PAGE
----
This extensive how-to consists of 13 paragraphs over 7 pages and 4 appendices. Please use the navigation on the right.
This manual is a guide advising what to consider and how to best perform a Wire Pull test. The main focus of this manual is on wire- and ribbon pull using wire hooks. Loop height measurement is also covered. The manual briefly touches on surrounding topics like tweezer pull and peel testing of wires, which is the subject of a separate how-to by XYZTEC.
Wire Pull Testing applies an upward force under the wire, effectively pulling it away from the substrate or die. The purpose of the test is as MIL-STD-883 2011.9 describes it: "To measure bond strengths, evaluate bond strength distributions, or determine compliance with specified bond strength requirements". A wire can be pulled to destruction, but there are also non-destructive variants whereby one tests whether the wire can withstand a certain force. Non-destructive test methods are typically used for 100% testing of safety critical, high quality and high cost products, avoiding damage to the acceptable wired bonds tested.
The term Wire Pull usually refers to the act of pulling a wire with a hook mounted on a pull sensor on a bond tester. However, to promote certain failure modes, wires can be cut and then pulled by tweezers, also mounted on a pull sensor on a bond tester. Wire Pull is sometimes abbreviated to WP. Our wire pull test type page contains videos of both thin wire pull testing and thick wire pull testing.
Usually wires up to 75µm diameter (3 mil) are classified as thin wire. Beyond that size, we speak about thick wire testing.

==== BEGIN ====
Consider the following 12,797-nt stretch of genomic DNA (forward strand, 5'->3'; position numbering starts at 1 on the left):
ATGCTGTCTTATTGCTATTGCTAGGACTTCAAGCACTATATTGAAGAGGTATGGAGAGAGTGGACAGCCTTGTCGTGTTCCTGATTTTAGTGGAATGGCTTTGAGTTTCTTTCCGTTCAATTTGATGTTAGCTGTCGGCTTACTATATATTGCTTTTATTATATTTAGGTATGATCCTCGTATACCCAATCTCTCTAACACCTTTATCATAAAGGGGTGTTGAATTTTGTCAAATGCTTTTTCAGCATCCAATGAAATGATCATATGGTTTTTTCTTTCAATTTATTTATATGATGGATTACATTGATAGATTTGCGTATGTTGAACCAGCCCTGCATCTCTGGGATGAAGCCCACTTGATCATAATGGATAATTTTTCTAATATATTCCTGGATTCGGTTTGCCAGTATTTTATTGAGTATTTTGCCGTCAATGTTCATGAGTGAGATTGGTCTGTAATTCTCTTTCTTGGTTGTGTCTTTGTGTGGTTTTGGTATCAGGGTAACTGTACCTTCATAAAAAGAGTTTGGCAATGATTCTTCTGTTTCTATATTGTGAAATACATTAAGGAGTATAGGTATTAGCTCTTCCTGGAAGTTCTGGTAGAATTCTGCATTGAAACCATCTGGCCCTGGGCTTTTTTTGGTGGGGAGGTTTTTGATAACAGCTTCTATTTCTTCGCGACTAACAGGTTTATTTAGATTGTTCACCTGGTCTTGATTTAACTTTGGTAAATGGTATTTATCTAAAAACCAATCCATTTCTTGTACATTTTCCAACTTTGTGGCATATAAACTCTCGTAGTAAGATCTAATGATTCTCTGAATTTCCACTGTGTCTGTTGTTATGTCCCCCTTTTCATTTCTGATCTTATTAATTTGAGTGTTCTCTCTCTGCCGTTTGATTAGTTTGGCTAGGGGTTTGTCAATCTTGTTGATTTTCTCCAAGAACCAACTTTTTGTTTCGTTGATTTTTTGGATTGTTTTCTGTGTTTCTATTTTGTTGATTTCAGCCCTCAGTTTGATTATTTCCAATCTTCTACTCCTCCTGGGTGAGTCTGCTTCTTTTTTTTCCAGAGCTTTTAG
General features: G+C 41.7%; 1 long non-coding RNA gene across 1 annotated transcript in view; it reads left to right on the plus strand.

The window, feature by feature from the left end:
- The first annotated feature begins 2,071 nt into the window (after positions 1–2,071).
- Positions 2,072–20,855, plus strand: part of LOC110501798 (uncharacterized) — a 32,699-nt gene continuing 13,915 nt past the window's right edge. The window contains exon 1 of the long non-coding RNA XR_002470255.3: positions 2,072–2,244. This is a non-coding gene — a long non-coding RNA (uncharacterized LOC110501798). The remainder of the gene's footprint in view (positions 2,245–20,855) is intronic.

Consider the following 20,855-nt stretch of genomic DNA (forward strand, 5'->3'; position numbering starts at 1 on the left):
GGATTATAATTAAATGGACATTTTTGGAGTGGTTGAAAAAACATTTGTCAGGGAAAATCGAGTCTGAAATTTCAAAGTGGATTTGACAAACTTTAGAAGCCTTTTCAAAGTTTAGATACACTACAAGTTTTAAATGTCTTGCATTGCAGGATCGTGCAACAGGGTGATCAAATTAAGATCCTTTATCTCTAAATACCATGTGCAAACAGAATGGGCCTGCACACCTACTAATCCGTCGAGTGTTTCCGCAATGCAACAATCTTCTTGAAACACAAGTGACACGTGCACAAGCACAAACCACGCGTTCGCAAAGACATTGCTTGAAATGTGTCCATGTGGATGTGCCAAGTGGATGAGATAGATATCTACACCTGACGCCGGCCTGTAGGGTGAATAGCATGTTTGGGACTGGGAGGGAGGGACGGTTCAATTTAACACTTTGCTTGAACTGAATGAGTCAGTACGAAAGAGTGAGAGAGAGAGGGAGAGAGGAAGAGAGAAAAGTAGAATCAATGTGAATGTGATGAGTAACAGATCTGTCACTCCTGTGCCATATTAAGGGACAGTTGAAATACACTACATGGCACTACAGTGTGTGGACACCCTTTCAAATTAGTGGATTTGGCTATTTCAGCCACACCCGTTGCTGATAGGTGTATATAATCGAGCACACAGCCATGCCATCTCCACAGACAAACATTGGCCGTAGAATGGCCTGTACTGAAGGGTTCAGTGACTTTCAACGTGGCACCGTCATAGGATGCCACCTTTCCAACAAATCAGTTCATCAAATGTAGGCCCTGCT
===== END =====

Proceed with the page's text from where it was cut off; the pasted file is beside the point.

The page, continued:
The cross sectional shape of wires are either round or rectangular then being referred to as ribbons. Slightly more exotic than pulling regular wires and ribbons is pull testing on SMT gull wing leads. In this how-to we also share our thoughts on testing those.
Wires can be made of various materials, most common in semiconductor are gold, aluminium, copper and silver. In principle every wire can be tested, although some wires may be difficult to reach because of surrounding wires and/or components. In some cases, sample preparation is required.
Also, especially ribbons sometimes have very low loop heights and require customized tooling to effectively get underneath and pull successfully.
As is always the case XYZTEC’s Golden Rules of Bond Testing apply;
Golden rule #1: Choose the test type and settings that gives the most failure modes of interest.
Golden rule #2: If you cannot get the failure mode of interest choose a test type that tests the bond with a load most similar to the true loading condition.
Golden rule #3: Choose the test settings that produce the highest force.
For more information on the Golden Rules refer to Science of bond testing module BTM1.1.